Food insufficiency, depression, and the modifying role of social support: Evidence from a population-based, prospective cohort of pregnant women in peri-urban South Africa

Elsevier, Social Science & Medicine, Volume 151, February 2016, Pages 69-77
Authors: 
Alexander C. Tsai, Mark Tomlinson, W. Scott Comulada, Mary Jane Rotheram-Borus

Abstract

Rationale

Food insecurity has emerged as an important, and potentially modifiable, risk factor for depression. Few studies have brought longitudinal data to bear on investigating this association in sub-Saharan Africa.

Objective

To estimate the association between food insufficiency and depression symptom severity, and to determine the extent to which any observed associations were modified by social support.

Methods and results

We conducted a secondary analysis of population-based, longitudinal data collected from 1238 pregnant women during a three-year cluster-randomized trial of a home visiting intervention in Cape Town, South Africa. Surveys were conducted at baseline, 6 months, 18 months, and 36 months (85% retention). A validated, single-item food insufficiency measure inquired about the number of days of hunger in the past week. Depression symptom severity was measured using the Xhosa version of the 10-item Edinburgh Postnatal Depression Scale. In multivariable regression models with cluster-correlated robust estimates of variance, lagged food insufficiency had a strong and statistically significant association with depression symptom severity (β = 0.70; 95% CI, 0.46–0.94), suggesting a 6.5% relative difference in depression symptom severity per day of hunger. In stratified analyses, food insufficiency had a statistically significant association with depression only among women with low levels of instrumental support. Using quantile regression, we found that the adverse impacts of food insufficiency were experienced to a greater degree by women in the upper end of the conditional distribution of depression symptom severity. Estimates from fixed-effects regression models and fixed-effects quantile regression models, accounting for unobserved confounding by time-invariant characteristics, were similar.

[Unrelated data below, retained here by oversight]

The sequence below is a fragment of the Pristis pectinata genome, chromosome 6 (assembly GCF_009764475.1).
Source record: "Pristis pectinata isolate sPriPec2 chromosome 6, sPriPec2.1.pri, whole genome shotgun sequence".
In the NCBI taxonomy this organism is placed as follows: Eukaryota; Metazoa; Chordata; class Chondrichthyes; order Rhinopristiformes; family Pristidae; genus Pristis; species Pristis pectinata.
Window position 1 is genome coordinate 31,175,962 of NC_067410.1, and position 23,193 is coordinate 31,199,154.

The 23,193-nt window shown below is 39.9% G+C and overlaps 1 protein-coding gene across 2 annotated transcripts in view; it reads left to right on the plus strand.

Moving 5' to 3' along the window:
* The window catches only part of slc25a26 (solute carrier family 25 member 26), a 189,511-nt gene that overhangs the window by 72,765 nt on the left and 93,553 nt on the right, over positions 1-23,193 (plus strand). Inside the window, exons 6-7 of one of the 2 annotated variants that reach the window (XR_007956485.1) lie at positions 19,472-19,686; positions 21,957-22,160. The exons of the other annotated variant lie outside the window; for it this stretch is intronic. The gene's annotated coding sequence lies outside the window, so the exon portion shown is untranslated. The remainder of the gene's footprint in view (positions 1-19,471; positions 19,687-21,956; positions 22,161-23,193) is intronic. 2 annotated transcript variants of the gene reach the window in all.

Conclusions

Food insufficiency was associated with depression symptom severity, particularly for women in the upper end of the conditional depression distribution. Instrumental social support buffered women against the adverse impacts of food insufficiency.